Desulfurization of Heavy Fuel Oil Processing - Energy and Emissions
Hydrogen-rich recycled gas is injected to the HFO before it is pumped through a heat exchanger. From here it is fed through a fired heater where it is heated to 300-400°C @ between 30 and 130 bar, causing it to become vaporized.
This vapor now passes through a fixed bed reactor where in the presence of a catalyst, a hydro-desulfurization reaction occurs.
The resultant gas is then cooled to 35°C and 5 bar before being passed through the stripper tower where any remaining H2S is removed. The liquid gathering at the bottom of the stripper is the desulfurized heavy fuel oil. One method of achieving this is shown below.
Now, this process is quite efficient but energy intensive due to the high temperatures and pressures required in circulating and vaporizing the HFO. This is accompanied by the emissions of gasses to the atmosphere that consist largely CO2, one of the most prominent of the greenhouse gasses.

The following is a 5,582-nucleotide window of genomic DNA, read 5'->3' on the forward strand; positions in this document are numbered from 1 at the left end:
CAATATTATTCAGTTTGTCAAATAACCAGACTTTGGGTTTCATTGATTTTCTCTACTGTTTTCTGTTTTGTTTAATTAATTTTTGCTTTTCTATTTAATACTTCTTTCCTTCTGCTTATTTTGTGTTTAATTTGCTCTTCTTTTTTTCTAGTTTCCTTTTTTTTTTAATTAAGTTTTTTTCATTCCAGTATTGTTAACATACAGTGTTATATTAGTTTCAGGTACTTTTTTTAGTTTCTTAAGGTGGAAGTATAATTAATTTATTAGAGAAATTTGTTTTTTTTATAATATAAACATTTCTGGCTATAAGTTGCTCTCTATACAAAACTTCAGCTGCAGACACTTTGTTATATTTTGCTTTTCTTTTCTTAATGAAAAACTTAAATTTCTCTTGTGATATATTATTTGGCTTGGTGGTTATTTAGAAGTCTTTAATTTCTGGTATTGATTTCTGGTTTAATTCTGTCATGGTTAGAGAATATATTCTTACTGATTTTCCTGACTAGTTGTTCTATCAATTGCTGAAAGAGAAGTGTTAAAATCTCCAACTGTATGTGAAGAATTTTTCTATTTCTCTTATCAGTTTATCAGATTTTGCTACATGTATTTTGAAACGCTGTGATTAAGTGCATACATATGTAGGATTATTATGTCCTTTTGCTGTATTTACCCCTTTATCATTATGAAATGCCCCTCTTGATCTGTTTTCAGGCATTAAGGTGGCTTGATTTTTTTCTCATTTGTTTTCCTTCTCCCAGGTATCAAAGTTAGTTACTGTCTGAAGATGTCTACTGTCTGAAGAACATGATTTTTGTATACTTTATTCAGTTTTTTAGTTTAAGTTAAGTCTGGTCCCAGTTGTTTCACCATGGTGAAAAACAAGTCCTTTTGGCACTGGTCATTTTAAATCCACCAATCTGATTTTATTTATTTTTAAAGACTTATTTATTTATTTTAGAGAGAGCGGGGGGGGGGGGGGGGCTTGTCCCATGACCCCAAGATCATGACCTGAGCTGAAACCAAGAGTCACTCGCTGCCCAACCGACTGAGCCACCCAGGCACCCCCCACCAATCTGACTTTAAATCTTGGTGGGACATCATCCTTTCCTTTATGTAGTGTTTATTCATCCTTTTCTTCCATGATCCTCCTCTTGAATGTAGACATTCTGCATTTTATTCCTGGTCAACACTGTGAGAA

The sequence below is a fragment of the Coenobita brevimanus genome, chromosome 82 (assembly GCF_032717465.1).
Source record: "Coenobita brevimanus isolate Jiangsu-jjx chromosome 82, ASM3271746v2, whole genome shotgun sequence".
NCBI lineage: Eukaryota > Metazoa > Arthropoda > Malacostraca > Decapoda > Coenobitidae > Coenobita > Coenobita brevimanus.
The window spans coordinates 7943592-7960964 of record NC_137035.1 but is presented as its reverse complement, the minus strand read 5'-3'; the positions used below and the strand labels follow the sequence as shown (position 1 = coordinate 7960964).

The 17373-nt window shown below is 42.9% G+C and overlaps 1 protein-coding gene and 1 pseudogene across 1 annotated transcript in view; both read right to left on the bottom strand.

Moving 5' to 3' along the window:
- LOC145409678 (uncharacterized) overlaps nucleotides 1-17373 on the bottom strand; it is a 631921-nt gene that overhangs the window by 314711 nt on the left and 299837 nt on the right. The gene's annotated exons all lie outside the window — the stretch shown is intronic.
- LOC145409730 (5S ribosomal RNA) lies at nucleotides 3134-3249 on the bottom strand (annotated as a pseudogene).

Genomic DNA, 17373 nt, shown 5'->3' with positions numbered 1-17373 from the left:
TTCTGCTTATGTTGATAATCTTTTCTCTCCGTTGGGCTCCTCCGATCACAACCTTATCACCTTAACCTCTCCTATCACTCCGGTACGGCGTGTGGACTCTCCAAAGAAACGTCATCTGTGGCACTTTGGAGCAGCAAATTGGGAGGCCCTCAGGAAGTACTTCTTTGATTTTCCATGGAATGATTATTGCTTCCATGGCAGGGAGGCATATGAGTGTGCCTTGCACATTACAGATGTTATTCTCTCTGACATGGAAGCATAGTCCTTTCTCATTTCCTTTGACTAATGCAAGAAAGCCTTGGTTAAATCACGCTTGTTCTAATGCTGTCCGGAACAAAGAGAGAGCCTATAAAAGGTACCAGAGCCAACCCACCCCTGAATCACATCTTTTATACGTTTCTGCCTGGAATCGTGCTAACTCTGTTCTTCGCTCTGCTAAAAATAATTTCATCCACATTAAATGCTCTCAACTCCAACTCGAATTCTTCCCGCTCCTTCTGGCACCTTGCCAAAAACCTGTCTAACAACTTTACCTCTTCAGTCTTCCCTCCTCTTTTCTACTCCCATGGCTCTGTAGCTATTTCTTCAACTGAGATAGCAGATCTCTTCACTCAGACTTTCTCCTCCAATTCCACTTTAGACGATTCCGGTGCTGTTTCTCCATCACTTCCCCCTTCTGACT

So, we have to weigh up the damage caused by these gasses produced in the desulfurization process against the benefit of the reduction in sulfur dioxide and decide if the process is worth while.
According to some of the leading scientists who are experts on these matters, the CO2 produced will increase total anthropogenic emissions by 0.01%, but make savings of overall SOx emissions from combustion of the desulfurized HFO by ship's engines of 6%.
As a marine engineer I tend to support the desulfurization of the HFO, not only because of the reduction in SOx emissions to the atmosphere, but the added benefit to the ships engines running on low-sulfur fuel.
I have seen the damage to pistons, liners, fuel injectors and pumps through sulfuric acid attack, as well as the problems caused by acid entering the lube oil system. The penalty to the ship owners is of course the cost of the reformulated fuel. However, this must be compared with the savings on engine parts/maintenance, and lube-oil changes, before deciding to use the low-sulfur fuel or, to fit gas scrubbers to mitigate the SOx in their ships exhaust system.
maritimejournal: Facts on ships exhaust emissions.
dnv: IMO and MARPOL Emission data.
ritmdl: Reformulated HFO-emissions compared.
ec.europa: SO2 content in HFO
sciencedaily: reformulated fuel processing emissions causing concern.